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Full Tilt Poker owners sue Intabill

The Australian newspaper Courier-Mail this week reports new developments in the financially troubled Intabill payment processor debacle including the news that the man behind Intabill, the 25-year-old entrepreneur Daniel Tzvetkoff and his partner Sam Sciacca (38) are being sued for A$52 million by the Aruba registered online gambling company Kolyma Corporation AVV - owner of the world's second largest online poker operation Full Tilt Poker.

The Courier-Mail reports that the massive lawsuit is the latest in a series of blows in recent months for the young entrepreneur and his troubled company, an online billing, payments and fraud-detection system which helped him and partner Sciacca rapidly build a business empire at one time worth an estimated A$120 million.

Kolyma Corporation AVV is suing Intabill Incorporated for Full Tilt and other payments which Kolyma says were not passed on.

Kolyma was one of the biggest clients of Intabill, which is based in Brisbane, Australia, and it is seeking payment of an alleged debt of $US43 million ($A52.75 million) plus interest, which it claims has been increasing at $US13,532 a day (about A$16,590) since May 25.

The action, lodged in the Supreme Court in Brisbane on May 25, names as defendants Intabill, which is registered in the British Virgin Islands tax haven, and the Australian-registered holding company BT Projects. It also targets Tzvetkoff and Sciacca individually, saying they gave a guarantee to pay Kolyma money claimed to be owed.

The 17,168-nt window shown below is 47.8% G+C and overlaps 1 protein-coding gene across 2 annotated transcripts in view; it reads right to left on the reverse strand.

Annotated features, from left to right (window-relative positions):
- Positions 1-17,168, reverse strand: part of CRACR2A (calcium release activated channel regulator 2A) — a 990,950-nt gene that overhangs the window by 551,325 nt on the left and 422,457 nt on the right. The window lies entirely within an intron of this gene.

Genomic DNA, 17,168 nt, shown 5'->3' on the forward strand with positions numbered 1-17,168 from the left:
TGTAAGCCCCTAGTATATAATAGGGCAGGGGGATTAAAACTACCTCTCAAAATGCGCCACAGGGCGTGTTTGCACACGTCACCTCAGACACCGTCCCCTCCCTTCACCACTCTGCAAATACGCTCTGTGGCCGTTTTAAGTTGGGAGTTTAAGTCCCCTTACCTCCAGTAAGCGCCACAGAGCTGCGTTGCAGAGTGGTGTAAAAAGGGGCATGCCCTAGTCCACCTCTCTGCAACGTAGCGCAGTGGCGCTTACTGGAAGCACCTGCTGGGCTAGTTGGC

Tzvetkoff told Australian weekend media that the action would be defended but that he could not comment further.

Intabill had more than 5000 customers in 70 countries, the Courier-Mail reports. It is understood that about half its revenue came from businesses linked to online gambling operations, with fees from just one operator topping more than A$150,000 per day.

In April this year, Intabill laid off 96 employees - keeping about 20. Tzvetkoff blamed market conditions and increased loan funding costs at the time.

In May, Intabill withdrew a multimillion-dollar sponsorship of the Team IntaRacing V8 Supercar team, announced only months earlier.

Commenting on he current status of the company to the Courier-Mail, Tzvetkoff said: "We are continuing to work to rebuild during these tough times."

Tzvetkoff was raised in Brisbane's southern suburbs by a school teacher mother and a father who runs weekend markets. Benefiting from the boom times of his business, he drove a black Lamborghini Gallardo with the number plate BALLER and owned a Ferrari 599, an Audi S6, Range Rover and a Ford GT40. He had a luxurious boat, used chartered private jets and also was part-owner of the Zuri Lounge celebrity nightclub in Brisbane.

It is understood the boat and most of the cars have been sold.

A year ago, Tzvetkoff emerged as the mystery buyer of the $27 million half-built mansion on "millionaire's row" at Mermaid Beach, which was formerly owned by tourism tycoon Tony Smith.

The property, spread over four waterfront lots, was to be a family home for Tzvetkoff, his fiancee Nicole Crisp and their son Hugo, now aged two, however the property is still unfinished and they have not moved in yet.

Tzvetkoff's partner Salvatore "Sam" Sciacca is a lawyer with a background in commercial and corporate work, including e-commerce. He is a cousin of former federal minister for veterans' affairs Con Sciacca, and has kept a much lower profile than Mr Tzvetkoff.

Source: InfoPowa News

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